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Theaters Welcome Another Superhero Movie: 'Captain America: Civil War'


This weekend brings the opening in the U.S. of "Captain America: Civil War," which is the latest from the Marvel Cinematic Universe. It features Captain America, of course, along with Iron Man, Spider-Man and many other men, even a few women.

It's already opened overseas and brought in more than $200 million before opening in the United States. So we've brought in our Ironman man of critics, Kenneth Turan of MORNING EDITION and the LA Times. Hi, Ken.


INSKEEP: What's this about?

TURAN: Well, this is about kind of a schism in the ranks of the Avengers between Captain America and Iron Man. They're kind of arguing about whether the Avengers should have independence or whether the U.N. should supervise them and tell them where to go, where not to go. And you can hear Iron Man and Captain America, played by Robert Downey Jr., and Chris Evans. We can actually hear them arguing, Steve.


CHRIS EVANS: (As Captain America) If we sign this, we surrender our right to choose.

ROBERT DOWNEY JR: (As Iron Man) What if this panel sends us somewhere we don't think we should go?

EVANS: (As Captain America) What if there's somewhere we need to go and they don't let us? We may not be perfect, but the safest hands are still our own.

DOWNEY: (As Iron Man) If we don't do this now...

EVANS: (As Captain America) It's going to be done to us later.

INSKEEP: Are you sure that's from the movie, or is that from a Senate Armed Services Committee hearing about the United Nations?

TURAN: Well, it sound like that, doesn't it? You know, the problem that these guys are grappling with is that there's been collateral damage committed by the Avengers. The Avengers have killed innocent people.

And it's kind of like "Batman V. Superman," that some people are happy about this. Some people say there's nothing we can do. In "Batman V. Superman," they just pounded on each other. Here, all the Avengers are involved, almost all of them. They're six on six. It's this is huge kerfuffle that goes on.

INSKEEP: OK. This is interesting because this actually sounding a little bit like a commentary on some news of recent years. But obviously, we're in this fantasy world. What appeals to people about it?

TURAN: Well, you know, these worlds are addictive. They're addictive in the same way comic books are. They're extremely detailed. You can go very deeply into them. For me, Steve, one of the paradoxes of this particular film is that they go in so deeply that even though they're hugely popular, they're kind of exclusionary.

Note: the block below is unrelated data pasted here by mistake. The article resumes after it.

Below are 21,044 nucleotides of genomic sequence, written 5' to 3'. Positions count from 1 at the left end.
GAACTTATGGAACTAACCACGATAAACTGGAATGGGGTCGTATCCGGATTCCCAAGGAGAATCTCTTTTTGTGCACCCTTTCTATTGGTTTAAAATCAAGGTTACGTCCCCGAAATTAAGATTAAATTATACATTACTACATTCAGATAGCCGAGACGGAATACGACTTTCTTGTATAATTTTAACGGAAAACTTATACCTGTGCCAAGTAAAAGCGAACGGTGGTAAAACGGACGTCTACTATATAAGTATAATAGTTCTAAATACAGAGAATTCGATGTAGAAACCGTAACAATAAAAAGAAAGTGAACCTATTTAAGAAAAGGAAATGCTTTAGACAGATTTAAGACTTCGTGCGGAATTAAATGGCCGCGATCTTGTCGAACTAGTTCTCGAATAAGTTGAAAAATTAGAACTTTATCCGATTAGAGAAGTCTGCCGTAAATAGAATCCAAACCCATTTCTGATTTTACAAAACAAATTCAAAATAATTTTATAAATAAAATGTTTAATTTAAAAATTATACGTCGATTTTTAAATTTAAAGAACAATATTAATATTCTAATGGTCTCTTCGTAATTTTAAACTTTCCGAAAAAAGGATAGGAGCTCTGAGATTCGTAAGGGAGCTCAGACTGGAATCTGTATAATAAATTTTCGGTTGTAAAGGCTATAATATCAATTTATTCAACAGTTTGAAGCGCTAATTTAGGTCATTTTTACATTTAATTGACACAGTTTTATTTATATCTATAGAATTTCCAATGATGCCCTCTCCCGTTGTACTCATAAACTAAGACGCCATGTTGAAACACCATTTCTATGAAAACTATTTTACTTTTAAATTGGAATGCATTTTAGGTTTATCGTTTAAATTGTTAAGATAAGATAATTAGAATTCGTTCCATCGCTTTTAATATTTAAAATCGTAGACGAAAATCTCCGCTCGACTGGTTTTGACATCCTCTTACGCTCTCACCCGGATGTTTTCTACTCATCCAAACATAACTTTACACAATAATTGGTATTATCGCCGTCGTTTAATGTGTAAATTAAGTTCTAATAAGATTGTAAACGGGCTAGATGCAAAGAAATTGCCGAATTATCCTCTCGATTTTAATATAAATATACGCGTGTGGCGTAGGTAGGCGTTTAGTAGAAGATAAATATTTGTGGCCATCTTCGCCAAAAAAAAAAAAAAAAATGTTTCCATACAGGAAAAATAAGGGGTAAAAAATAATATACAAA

If there is a man on the street who's never seen one of these films, he or she is going to have a lot of trouble coming into it and knowing what's going on.

INSKEEP: Did you like it?

TURAN: I did like it, though I was troubled by that exclusionary nature. I kept thinking, well, do I know that character? Wasn't he in a film, you know, five films ago? And what is that joke that everyone's laughing at but me? You know, it's kind of odd.

INSKEEP: One other thing, Ken Turan. We mentioned in the introduction, there are few women in here. There's been a lot of commentary over the years about how women are excluded from superhero flicks, or partly excluded anyway. How are they doing in this one?

TURAN: Women are doing much better here. And actually, people of color are doing really well. There's a new character, Black Panther, played by Chadwick Boseman, whose here kind of to promo himself for his own standalone film next year. But you know, for me one of the things that's more interesting is that they're introducing kind of new characters here.

We have Spider-Man. And Spider-Man is a franchise where the films are made by Sony. And kind of intense negotiations went on between Sony and Disney as to whether Spider-Man could appear in this film. You know, there's so much money involved in these things that the studio said whatever. Usually, studios are not saying whatever when it comes to money. But with these Marvel characters, that's what happened.

INSKEEP: Ken, thanks very much.

TURAN: Thank you, Steve.

INSKEEP: Kenneth Turan reviews movies for MORNING EDITION and the Los Angeles Times. Transcript provided by NPR, Copyright NPR.

Kenneth Turan is the film critic for the Los Angeles Times and NPR's Morning Edition, as well as the director of the Los Angeles Times Book Prizes. He has been a staff writer for the Washington Post and TV Guide, and served as the Times' book review editor.